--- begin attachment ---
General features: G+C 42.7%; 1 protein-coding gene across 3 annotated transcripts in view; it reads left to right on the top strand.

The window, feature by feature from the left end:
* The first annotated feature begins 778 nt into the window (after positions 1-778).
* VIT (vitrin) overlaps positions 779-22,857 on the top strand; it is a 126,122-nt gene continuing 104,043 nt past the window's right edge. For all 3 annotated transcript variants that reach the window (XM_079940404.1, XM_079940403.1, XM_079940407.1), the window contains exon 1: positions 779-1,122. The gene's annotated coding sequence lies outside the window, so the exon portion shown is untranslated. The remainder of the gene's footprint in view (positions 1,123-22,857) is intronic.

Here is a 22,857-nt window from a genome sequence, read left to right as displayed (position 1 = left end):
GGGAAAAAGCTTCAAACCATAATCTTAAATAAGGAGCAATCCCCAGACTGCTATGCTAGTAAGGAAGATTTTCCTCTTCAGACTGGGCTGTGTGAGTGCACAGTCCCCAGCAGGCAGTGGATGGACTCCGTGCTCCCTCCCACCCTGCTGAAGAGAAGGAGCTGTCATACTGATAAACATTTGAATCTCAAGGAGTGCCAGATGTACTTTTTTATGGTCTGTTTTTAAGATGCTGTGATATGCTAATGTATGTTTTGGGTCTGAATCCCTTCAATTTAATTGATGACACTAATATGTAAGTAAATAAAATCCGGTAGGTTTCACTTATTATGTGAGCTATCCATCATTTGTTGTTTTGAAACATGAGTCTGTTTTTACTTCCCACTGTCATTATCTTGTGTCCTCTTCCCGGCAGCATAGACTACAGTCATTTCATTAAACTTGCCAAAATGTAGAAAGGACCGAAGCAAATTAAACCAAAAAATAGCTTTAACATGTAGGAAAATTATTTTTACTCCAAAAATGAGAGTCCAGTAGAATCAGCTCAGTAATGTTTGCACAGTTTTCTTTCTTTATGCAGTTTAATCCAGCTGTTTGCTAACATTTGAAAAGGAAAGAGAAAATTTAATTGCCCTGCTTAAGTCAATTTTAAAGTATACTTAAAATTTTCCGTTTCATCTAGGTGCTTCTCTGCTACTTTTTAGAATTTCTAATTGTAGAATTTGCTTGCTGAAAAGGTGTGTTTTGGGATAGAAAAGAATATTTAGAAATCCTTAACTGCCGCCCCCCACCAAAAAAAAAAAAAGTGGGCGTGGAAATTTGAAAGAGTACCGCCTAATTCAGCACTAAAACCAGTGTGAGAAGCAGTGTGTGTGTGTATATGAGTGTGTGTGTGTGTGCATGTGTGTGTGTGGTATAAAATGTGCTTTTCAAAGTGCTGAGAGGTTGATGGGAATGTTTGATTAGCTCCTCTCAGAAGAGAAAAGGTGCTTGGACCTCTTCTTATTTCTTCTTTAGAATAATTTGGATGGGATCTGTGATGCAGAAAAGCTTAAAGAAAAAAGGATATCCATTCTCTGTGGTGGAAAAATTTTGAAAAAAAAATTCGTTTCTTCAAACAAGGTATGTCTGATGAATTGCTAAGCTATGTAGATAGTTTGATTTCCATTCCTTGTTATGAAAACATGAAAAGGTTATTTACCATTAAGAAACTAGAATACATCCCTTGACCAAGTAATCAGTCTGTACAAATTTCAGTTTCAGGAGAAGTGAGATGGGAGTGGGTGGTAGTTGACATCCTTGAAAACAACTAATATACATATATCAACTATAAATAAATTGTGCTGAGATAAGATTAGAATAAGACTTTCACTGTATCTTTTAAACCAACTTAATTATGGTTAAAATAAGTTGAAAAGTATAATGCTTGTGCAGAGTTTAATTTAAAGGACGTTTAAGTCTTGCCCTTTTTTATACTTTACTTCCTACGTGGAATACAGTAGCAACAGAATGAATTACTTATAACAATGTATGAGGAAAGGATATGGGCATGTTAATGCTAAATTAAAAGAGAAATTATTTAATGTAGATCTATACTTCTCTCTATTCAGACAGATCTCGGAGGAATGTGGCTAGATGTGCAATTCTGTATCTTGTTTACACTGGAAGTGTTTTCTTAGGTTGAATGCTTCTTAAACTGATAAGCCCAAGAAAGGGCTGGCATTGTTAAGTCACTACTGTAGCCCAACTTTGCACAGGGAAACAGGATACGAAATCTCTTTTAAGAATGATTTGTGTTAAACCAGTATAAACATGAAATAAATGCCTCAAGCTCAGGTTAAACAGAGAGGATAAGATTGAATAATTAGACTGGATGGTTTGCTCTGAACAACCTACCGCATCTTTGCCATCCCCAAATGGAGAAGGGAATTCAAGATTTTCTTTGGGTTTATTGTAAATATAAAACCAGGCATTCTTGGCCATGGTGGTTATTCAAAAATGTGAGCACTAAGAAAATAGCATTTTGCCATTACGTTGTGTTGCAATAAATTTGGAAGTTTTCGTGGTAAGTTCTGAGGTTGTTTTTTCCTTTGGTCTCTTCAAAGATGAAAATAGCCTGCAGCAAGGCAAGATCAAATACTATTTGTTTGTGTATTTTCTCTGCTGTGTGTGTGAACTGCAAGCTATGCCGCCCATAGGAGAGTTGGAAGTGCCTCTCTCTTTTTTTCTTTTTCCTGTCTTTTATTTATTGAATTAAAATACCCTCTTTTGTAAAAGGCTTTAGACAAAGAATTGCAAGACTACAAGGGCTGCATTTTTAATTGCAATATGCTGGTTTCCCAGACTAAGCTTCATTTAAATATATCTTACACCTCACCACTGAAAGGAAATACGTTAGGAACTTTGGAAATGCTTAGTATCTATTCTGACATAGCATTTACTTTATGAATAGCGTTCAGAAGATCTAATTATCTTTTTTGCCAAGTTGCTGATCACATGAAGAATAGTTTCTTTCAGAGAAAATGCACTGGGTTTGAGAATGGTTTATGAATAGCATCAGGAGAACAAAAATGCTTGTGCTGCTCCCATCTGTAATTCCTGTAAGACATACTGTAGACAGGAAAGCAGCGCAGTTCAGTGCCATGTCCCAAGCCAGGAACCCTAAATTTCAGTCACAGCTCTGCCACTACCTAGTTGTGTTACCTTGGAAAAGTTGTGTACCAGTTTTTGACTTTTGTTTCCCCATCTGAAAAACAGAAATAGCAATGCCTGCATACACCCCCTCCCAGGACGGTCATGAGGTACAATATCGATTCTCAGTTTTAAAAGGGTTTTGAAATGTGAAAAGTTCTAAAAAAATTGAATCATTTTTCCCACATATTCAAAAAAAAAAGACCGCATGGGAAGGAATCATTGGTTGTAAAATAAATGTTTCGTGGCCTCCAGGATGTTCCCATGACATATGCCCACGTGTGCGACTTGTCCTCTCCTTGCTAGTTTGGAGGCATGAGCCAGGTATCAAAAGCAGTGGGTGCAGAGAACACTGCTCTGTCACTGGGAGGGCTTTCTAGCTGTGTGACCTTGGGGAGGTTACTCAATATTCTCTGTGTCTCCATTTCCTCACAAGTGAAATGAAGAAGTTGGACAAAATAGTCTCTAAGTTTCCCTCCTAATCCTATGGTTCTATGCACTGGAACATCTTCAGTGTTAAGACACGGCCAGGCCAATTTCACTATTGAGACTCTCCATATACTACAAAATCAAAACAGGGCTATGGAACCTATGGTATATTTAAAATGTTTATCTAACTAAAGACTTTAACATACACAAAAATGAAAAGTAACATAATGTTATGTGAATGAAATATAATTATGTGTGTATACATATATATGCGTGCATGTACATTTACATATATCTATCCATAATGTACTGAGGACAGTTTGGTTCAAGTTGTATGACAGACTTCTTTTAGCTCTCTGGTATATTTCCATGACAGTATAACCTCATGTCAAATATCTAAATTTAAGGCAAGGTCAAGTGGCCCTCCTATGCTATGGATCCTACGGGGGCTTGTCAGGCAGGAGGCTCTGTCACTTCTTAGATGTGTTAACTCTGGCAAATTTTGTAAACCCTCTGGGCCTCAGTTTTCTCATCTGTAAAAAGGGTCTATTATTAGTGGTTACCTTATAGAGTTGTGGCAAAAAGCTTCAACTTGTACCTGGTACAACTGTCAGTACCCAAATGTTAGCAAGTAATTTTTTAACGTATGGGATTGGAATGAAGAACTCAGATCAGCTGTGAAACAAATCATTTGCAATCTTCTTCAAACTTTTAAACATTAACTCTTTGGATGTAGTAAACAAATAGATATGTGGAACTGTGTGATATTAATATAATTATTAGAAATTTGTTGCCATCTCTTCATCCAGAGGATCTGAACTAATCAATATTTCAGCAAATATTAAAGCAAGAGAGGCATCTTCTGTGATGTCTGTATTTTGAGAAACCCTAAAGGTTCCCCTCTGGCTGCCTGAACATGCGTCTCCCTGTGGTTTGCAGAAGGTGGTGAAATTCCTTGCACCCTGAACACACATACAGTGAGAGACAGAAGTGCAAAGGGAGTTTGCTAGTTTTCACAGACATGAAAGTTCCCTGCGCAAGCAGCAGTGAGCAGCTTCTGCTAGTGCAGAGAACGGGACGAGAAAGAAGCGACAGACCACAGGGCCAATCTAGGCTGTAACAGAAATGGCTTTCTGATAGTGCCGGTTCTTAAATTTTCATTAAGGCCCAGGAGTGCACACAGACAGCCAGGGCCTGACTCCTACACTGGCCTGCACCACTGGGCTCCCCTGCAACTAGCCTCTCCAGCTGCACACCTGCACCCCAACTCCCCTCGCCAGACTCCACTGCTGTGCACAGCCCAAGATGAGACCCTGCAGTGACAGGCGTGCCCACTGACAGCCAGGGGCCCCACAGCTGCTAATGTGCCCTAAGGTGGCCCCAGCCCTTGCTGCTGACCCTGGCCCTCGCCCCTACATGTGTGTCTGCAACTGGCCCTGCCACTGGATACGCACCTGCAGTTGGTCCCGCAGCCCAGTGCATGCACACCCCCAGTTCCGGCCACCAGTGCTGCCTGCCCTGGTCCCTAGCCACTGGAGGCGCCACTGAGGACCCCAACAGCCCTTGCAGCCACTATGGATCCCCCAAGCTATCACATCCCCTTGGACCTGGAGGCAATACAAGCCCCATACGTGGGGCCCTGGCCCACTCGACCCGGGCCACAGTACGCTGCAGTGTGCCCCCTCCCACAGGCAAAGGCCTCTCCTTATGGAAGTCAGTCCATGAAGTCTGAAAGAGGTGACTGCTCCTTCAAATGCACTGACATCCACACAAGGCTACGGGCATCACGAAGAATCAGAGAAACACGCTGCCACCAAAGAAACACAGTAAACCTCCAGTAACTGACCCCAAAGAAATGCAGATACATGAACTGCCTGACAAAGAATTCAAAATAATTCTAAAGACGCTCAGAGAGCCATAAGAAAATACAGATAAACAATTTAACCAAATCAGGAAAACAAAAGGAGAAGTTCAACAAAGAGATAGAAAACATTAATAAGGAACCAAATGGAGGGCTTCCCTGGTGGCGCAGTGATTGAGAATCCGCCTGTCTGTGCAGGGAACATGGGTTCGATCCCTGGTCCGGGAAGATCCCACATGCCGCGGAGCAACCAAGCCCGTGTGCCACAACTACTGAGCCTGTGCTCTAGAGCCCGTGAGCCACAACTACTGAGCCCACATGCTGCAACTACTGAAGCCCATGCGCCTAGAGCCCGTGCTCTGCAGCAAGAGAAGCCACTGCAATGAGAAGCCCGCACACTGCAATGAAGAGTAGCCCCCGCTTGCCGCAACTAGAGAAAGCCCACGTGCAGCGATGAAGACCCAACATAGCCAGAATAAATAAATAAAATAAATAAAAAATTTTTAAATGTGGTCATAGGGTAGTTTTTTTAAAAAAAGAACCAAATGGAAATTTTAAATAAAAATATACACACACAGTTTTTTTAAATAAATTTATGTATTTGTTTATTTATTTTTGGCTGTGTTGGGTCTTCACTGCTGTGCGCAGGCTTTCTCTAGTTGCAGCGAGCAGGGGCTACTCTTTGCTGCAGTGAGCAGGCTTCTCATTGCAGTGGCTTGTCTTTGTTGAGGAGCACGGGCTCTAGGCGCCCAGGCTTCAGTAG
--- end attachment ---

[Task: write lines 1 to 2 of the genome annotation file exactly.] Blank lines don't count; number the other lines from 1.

General features: G+C 42.7%; 1 protein-coding gene across 3 annotated transcripts in view; it reads left to right on the top strand.

The window, feature by feature from the left end: